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COVID relief loans went to Ukrainian tycoons accused of money laundering, records show

Robert F. Kennedy Department of Justice Building in Washington, D.C. in July 2012. (Another Believer/Wikimedia Commons)

This article was originally published by Radio Free Europe/Radio Liberty and is reprinted with permission.

Five American companies owned by Ukrainian tycoons who are accused of laundering money and using the misappropriated funds to help buy U.S. assets were approved for as much as $13.3 million in loans through a federal program aimed at saving jobs during the pandemic, according to U.S. government records.

CC Metals & Alloys, Felman Production, Felman Trading Americas, Optima Management Group, and Optima 777 were among the more than 600,000 U.S. businesses approved for loans of $150,000 or more under the federal government’s Paycheck Protection Program, commonly called the PPP, Treasury Department records show.

The U.S. Justice Department filed a civil complaint on August 6 that accuses Ukrainian billionaires Ihor Kolomoyskiy and Hennadiy Boholyubov of laundering hundreds of millions of dollars from a Kyiv-based bank and using the misappropriated funds to help purchase assets in the United States, including alloy and steel plants as well as real estate.

The two men control CC Metals & Alloys, Felman Production, Felman Trading Americas, Optima Management Group, and Optima 777 with their U.S. associates, Uriel Laber and Mordechai Korf, according to the Justice Department’s lawsuit.

At least four of the companies are formally run by Laber and Korf from their headquarters on the penthouse floor of a Miami skyscraper.

The FBI on August 4 raided their Miami office as well as Optima Management Group’s office in Cleveland, Ohio, where they own three commercial buildings. The FBI has not charged anyone with a crime; its investigation is continuing.

Kolomoyskiy denies the laundering accusation, saying the money he and his partner used to purchase the U.S. assets came from their sale of Ukrainian steel assets to a Russian company for about $2 billion. The sale was completed in 2008.

Laber and Korf, through their lawyer, also deny the charges, saying they are part of a politically motivated attack against Kolomoyskiy and Boholyubov, whose relations with then-Ukrainian President Petro Poroshenko began to sour in 2015.

Kolomoyskiy fled Ukraine in 2017, months after PrivatBank, his main funding vehicle and the largest commercial bank in Ukraine, was nationalized over a $5.5 billion hole caused by what banking regulators said was reckless lending to entities connected to him and Boholyubov.

He returned to Ukraine in May 2019, after Volodymyr Zelenskiy, a comic and television star who ran for president with the informal backing of the tycoon’s media firm, beat Poroshenko in a presidential runoff election.

CC Metals & Alloys, a Kentucky-based producer of ferrosilicon alloys used in the manufacturing of iron and steel, was approved for a PPP loan on April 14 of between $2 million and $5 million to help support 145 jobs, according to the data.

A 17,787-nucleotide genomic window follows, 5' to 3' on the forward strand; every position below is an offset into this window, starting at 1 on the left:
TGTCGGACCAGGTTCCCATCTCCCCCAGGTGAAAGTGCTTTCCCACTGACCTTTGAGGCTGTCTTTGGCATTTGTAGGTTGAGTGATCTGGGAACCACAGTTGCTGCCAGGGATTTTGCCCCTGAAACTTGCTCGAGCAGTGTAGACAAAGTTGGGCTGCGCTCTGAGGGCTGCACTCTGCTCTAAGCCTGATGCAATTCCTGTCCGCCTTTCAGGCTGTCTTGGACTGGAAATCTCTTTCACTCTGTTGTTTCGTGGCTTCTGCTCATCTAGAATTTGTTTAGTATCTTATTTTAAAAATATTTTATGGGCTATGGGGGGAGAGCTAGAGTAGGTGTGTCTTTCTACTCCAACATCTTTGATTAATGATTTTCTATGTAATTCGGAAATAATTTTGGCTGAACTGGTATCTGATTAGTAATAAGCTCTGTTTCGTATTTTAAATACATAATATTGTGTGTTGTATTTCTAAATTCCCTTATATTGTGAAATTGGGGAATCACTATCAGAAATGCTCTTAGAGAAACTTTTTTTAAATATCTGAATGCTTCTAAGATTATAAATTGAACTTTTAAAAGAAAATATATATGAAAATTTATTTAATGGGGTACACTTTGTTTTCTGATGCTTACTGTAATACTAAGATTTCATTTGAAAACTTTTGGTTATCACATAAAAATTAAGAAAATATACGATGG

CC Metals & Alloys shut down temporarily due to the coronavirus pandemic on July 1, according to a company press release.

Felman Production, a West Virginia-based producer of silicon manganese, which is also used in steel production, was approved for a loan of between $1 million and $2 million to help support nearly 100 jobs. The Ukrainian tycoons and their U.S. partners have invested tens of millions of dollars into Felman Production since purchasing it out of bankruptcy in 2006. Through their lawyer, Korf and Laber say their investments have helped revive “depressed” U.S. industrial assets.

Felman Trading Americas, a ferroalloys trading company that the Justice Department said was set up by Korf and Laber to hide the tycoons’ ownership, was approved for a loan of between $350,000 and $1 million.

Optima Management Group, which managed the tycoons’ U.S. commercial real estate, was approved for a loan of between $150,000 and $300,000.

Finally, Optima 777, which owns the Westin Hotel in Cleveland, was approved for a loan of between $2 million and $5 million to support 240 jobs.

Sage Hospitality Group, a Denver-based hotel manager, owns a minority stake in the Westin, its spokeswoman Kelly Bajorek told RFE/RL. Bloomberg News in July reported that Optima 777 was approved for a PPP loan.

A spokesman for Korf and Laber declined to say how much of the $13.3 million in approved loans their companies received.

The low-interest PPP loans are designed to keep employees on the payroll during the pandemic.

The PPP program has not avoided controversy. Some well-connected or well-funded businesses were approved for loans.

Korf had hired some of his relatives at the firms he ran for the tycoons, including his nephew, Menachem Sossonko, who had been employed at Felman Trading. The spokesman for Korf declined to say whether Sossonko was still employed.

Korf and Laber are also listed as managing members of Transenergy USA, a Texas-based trucking company for the energy industry.

Transenergy was approved for a PPP loan in May of between $350,000 and $1 million to help support 200 jobs.